I received documentation from the Inspector-General in Bankruptcy on 10 January this year and from the Federal Court Registry the following day, which recorded the status of Rodney Norman Culleton as an undischarged bankrupt. On 11 January, having received that advice, I therefore notified the Governor of Western Australia, Her Excellency the Hon. Kerry Sanderson AC, that there was a vacancy in the representation of that state as a consequence of the disqualification of Senator Culleton. I also informed Her Excellency that the method for filling that vacancy depended on the matter then before the Court of Disputed Returns. Those documents were presented to the Senate out of session on 12 January.
Mr Culleton sought, by several means, to avoid the consequences of his bankruptcy. He wrote to me on 4 January 2017 asking that I recall the Senate to resolve his status as a senator. I made a statement on 9 January outlining my response, noting that I was not empowered to recall the Senate in such circumstances and that, in any case, the Constitution did not give the Senate discretion to disregard a disqualifying event such as the bankruptcy of one its members.
Mr Culleton, through his lawyers, later served a summons upon me and upon the Attorney-General, seeking, among other things, orders restraining me from taking steps to remove him from the Senate consequent upon his becoming bankrupt. That summons was dismissed in the High Court on 31 January past. While the Federal Court rejected Mr Culleton’s appeal on the bankruptcy matter on 3 February also, the bankruptcy disqualification is somewhat academic given the judgement of the Court of Disputed Returns.
I have been asked two questions, in particular, about the consequences of Mr Culleton sitting in the Senate despite being ineligible to do so. The first is what effect his disqualification has on Senate proceedings in which he took part and the second is whether Mr Culleton will be required to repay any salary or allowances paid to him as a senator. On the first matter, Odgers’ Australian Senate Practice notes:
The presence in the Senate of a senator found not to have been validly elected or to be disqualified does not invalidate the proceedings of the Senate in which the senator participated …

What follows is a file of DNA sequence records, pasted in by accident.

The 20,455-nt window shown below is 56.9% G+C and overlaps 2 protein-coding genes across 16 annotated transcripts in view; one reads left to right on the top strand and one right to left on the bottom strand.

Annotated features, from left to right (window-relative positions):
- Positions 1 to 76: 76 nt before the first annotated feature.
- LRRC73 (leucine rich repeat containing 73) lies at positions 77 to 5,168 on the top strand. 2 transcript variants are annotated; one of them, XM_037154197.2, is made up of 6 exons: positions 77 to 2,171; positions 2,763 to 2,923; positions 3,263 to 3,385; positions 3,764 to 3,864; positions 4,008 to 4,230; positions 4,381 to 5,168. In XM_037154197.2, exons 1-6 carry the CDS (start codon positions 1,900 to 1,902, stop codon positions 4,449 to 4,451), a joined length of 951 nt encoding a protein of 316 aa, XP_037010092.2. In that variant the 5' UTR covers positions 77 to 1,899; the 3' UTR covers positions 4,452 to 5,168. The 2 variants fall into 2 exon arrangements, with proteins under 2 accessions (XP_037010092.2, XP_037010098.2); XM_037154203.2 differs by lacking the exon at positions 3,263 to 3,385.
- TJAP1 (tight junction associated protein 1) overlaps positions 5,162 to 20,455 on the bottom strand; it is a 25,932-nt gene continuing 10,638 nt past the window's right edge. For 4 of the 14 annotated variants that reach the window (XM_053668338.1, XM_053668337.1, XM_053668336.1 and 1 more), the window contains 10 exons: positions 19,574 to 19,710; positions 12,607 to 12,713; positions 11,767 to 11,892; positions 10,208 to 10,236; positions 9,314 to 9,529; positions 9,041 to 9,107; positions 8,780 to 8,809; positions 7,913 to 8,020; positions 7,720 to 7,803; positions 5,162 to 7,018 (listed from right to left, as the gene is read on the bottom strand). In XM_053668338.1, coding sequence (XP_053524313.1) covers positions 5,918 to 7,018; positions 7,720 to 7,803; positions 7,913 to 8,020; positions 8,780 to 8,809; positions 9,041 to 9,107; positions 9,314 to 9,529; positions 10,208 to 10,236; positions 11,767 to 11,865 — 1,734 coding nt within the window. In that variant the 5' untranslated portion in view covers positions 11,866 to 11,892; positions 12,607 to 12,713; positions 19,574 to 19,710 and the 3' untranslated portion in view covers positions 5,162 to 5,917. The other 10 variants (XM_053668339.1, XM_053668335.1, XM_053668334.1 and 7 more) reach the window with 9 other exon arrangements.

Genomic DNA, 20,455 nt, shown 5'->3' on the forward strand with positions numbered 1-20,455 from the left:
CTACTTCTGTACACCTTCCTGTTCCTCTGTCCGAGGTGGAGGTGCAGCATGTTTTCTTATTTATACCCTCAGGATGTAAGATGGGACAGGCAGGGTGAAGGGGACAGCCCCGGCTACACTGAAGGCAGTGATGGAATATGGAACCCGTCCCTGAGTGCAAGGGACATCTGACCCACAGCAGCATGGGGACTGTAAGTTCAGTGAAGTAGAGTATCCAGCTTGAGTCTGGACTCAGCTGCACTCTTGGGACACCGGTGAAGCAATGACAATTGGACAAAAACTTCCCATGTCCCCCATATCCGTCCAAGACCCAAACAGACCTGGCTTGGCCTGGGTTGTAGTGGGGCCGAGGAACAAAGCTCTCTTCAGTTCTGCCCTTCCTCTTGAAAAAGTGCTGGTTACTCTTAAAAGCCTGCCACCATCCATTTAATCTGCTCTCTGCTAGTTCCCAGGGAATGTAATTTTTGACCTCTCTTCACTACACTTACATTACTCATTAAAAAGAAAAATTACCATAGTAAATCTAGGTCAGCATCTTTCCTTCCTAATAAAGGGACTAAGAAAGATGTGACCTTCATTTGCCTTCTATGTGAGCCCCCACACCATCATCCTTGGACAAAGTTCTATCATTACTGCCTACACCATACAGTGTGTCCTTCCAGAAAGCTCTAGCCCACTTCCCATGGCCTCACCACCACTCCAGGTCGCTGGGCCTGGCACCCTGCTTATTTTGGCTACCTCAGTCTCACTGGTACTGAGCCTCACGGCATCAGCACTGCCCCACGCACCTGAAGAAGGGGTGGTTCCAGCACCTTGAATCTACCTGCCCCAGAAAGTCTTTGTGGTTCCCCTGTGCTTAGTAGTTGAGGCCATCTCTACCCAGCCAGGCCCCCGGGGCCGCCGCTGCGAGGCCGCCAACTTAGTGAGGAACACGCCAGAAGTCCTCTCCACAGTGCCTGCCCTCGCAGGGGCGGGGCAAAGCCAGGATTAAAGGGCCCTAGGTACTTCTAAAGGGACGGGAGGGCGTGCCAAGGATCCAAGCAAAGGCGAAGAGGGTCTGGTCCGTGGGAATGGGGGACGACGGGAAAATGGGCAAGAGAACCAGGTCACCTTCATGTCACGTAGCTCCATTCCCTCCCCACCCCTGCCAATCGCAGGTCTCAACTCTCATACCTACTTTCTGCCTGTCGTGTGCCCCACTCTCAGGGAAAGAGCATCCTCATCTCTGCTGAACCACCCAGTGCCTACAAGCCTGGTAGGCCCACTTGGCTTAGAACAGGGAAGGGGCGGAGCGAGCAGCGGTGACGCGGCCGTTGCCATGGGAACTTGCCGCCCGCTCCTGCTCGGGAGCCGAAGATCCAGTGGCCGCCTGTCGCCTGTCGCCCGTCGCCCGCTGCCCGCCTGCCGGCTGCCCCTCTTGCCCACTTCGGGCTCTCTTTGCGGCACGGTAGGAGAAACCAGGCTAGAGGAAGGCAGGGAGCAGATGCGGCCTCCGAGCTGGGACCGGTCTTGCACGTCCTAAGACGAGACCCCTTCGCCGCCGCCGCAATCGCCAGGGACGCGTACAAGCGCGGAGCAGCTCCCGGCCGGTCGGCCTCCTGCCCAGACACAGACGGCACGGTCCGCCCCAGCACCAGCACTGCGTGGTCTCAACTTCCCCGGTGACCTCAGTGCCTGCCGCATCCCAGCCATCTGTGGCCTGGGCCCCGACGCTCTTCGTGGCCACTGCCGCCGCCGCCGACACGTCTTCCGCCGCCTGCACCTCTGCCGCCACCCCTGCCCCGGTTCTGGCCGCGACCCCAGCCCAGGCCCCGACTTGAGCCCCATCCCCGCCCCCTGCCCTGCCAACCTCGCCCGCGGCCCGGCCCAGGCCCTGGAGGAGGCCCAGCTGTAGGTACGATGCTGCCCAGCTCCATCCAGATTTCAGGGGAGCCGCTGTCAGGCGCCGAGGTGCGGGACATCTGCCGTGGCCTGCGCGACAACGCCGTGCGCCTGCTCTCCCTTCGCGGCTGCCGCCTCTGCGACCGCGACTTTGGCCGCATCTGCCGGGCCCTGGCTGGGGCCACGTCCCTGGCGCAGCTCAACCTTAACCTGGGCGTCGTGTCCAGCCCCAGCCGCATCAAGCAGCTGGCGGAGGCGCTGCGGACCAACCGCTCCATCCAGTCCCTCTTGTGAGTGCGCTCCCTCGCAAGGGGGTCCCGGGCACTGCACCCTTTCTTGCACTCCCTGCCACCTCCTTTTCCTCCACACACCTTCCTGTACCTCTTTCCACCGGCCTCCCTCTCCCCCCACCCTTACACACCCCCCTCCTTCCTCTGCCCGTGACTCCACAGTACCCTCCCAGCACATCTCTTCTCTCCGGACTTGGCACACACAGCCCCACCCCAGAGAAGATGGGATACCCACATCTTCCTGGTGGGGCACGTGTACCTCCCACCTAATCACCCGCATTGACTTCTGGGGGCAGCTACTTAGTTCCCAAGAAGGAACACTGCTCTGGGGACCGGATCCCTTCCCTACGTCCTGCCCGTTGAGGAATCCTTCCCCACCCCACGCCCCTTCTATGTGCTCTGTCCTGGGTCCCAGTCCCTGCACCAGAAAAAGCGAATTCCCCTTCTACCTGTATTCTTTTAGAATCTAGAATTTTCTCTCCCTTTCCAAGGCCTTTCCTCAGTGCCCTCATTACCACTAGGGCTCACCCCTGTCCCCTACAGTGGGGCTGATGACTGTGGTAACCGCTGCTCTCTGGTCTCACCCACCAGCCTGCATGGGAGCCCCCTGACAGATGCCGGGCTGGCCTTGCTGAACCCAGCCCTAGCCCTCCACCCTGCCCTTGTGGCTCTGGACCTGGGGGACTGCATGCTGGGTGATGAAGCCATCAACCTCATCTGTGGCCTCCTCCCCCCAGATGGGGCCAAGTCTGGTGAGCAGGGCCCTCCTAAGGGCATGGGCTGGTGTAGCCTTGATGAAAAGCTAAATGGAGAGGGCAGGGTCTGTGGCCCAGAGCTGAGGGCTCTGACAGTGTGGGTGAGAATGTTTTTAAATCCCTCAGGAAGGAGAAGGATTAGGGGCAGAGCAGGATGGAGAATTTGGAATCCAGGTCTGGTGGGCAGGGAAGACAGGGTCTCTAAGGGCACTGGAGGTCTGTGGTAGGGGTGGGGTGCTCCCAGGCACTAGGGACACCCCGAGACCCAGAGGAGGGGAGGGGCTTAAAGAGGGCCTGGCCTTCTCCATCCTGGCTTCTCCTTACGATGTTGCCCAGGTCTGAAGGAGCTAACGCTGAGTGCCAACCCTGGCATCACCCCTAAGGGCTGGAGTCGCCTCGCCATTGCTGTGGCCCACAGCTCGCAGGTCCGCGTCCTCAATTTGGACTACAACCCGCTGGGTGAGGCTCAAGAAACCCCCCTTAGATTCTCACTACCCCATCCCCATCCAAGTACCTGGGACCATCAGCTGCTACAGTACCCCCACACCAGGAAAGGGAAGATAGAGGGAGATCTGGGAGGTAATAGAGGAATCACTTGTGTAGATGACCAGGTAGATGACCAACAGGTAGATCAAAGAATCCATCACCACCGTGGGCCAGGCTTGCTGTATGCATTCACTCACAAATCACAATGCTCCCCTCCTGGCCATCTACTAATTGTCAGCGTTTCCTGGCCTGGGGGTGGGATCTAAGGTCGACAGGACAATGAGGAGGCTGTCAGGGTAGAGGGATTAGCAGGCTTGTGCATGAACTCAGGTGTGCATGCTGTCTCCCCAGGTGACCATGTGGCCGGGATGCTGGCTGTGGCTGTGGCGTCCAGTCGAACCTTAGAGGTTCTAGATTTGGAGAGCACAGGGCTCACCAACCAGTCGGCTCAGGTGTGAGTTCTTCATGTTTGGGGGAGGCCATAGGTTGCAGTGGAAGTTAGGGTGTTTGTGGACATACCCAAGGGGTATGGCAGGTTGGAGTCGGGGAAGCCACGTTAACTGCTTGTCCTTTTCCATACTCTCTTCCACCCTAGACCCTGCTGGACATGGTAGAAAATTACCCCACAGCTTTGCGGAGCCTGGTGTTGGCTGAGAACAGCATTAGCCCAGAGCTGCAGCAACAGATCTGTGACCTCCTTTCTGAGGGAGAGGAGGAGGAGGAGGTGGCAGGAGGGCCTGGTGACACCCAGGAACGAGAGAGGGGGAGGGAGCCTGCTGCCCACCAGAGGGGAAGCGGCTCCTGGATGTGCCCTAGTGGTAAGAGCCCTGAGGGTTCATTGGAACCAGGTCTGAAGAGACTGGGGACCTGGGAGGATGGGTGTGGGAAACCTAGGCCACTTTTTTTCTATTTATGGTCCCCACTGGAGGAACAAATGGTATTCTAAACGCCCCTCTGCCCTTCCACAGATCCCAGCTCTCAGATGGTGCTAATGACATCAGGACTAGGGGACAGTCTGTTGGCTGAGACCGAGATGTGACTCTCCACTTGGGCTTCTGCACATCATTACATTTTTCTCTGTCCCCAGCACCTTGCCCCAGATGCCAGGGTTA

If you wish to read it, you will find that on page 174 of the new edition. This matter was determined by the High Court in the 1907 case Vardon v O’Loghlin (1907) 5 Commonwealth Law Report201, per Griffiths Chief Justice, at 208, and restated by the court in the 1988 case involving Robert Wood, 167 Commonwealth Law Report.
On the second matter I am advised that in previous cases opinions were provided by attorneys-general that those whose elections were declared void were not entitled to retain salary payments made to them. Currently the Remuneration Tribunal Act 1973 provides for the payment of salaries to senators. Under section 16A of that act any such benefit paid without authority becomes a debt due to the Commonwealth. In earlier cases such debts have in effect been waived. However, I am advised that the decision whether to waive such debts is a decision for the government and not the Senate. I have written to the finance minister seeking further advice on this matter.
For the information of senators I have tabled, with the usual start of day documents, each of the statements I made on this matter in January, together with the published reasons for each of the judgements I have referred to. I thank senators for bearing with me on that long statement.